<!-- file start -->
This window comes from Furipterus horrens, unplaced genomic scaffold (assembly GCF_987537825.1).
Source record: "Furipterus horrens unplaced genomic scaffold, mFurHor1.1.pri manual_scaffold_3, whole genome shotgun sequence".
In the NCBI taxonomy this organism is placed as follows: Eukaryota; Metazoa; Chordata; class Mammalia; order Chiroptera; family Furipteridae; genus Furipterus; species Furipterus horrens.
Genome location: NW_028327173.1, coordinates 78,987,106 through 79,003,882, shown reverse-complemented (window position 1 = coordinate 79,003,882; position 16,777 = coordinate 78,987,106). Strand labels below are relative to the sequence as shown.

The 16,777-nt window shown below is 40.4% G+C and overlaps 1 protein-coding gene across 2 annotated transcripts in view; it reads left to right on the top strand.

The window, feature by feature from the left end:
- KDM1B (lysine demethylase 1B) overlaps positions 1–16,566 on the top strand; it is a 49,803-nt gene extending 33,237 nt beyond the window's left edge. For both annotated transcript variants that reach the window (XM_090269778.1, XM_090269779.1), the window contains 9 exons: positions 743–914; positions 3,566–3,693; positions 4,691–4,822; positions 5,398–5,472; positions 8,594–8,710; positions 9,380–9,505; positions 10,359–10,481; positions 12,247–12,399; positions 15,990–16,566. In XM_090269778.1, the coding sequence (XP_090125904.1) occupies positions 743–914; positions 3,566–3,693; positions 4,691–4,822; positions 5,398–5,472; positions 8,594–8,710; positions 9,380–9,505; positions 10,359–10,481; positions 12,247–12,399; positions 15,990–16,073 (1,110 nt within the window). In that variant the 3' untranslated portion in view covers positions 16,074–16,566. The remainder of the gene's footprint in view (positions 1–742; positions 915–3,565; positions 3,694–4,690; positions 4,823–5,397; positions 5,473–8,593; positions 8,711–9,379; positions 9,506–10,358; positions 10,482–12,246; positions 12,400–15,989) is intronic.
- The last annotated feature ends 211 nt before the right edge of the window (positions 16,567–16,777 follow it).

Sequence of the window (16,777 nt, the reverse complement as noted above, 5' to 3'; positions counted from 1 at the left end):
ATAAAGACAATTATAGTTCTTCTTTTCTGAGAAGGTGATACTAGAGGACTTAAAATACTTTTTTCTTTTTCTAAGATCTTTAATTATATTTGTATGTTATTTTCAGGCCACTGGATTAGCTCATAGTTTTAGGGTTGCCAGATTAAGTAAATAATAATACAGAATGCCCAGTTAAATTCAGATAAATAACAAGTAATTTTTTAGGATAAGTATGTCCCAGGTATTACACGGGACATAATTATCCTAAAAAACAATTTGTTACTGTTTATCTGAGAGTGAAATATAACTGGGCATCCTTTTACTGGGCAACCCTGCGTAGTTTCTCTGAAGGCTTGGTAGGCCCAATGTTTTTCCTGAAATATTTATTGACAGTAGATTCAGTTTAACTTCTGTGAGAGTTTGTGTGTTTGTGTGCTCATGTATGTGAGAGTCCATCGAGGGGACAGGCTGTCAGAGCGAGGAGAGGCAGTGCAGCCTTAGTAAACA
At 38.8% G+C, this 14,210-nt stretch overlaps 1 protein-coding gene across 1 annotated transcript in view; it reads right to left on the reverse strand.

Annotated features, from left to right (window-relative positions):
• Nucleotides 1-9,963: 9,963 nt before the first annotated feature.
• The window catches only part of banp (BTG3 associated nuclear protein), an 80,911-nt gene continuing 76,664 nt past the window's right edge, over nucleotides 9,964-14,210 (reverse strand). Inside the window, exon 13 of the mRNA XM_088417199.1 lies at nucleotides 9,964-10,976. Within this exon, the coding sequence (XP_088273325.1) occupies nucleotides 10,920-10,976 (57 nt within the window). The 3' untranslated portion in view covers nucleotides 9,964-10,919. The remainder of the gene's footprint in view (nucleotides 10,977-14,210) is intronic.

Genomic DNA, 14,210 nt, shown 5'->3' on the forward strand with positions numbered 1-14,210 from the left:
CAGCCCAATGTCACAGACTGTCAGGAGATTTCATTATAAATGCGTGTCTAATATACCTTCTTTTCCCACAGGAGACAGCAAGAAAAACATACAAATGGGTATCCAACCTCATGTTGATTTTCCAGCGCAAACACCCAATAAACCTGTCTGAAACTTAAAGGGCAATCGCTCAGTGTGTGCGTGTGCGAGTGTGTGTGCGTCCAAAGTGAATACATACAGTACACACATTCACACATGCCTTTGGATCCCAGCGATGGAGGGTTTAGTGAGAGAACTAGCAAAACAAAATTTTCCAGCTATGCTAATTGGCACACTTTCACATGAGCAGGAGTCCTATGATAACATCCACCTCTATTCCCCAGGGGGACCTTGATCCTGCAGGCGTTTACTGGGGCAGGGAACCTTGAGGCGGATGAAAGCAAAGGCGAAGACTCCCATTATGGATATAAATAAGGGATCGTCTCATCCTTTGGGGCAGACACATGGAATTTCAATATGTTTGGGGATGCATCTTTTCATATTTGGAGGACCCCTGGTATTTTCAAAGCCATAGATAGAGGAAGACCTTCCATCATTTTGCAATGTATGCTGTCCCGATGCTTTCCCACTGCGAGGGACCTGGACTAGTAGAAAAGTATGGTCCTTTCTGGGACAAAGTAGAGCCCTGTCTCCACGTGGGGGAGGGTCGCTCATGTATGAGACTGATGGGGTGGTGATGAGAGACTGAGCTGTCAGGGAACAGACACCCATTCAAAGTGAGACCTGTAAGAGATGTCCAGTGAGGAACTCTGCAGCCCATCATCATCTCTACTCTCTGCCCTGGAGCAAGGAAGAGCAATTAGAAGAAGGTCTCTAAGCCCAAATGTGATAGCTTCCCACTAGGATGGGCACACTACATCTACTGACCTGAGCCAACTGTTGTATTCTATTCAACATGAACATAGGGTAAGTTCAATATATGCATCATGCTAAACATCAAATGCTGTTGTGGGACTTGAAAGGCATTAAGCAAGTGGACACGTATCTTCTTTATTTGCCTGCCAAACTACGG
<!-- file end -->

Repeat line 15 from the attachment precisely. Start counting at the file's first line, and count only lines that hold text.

Genomic DNA, 14,210 nt, shown 5'->3' on the forward strand with positions numbered 1-14,210 from the left: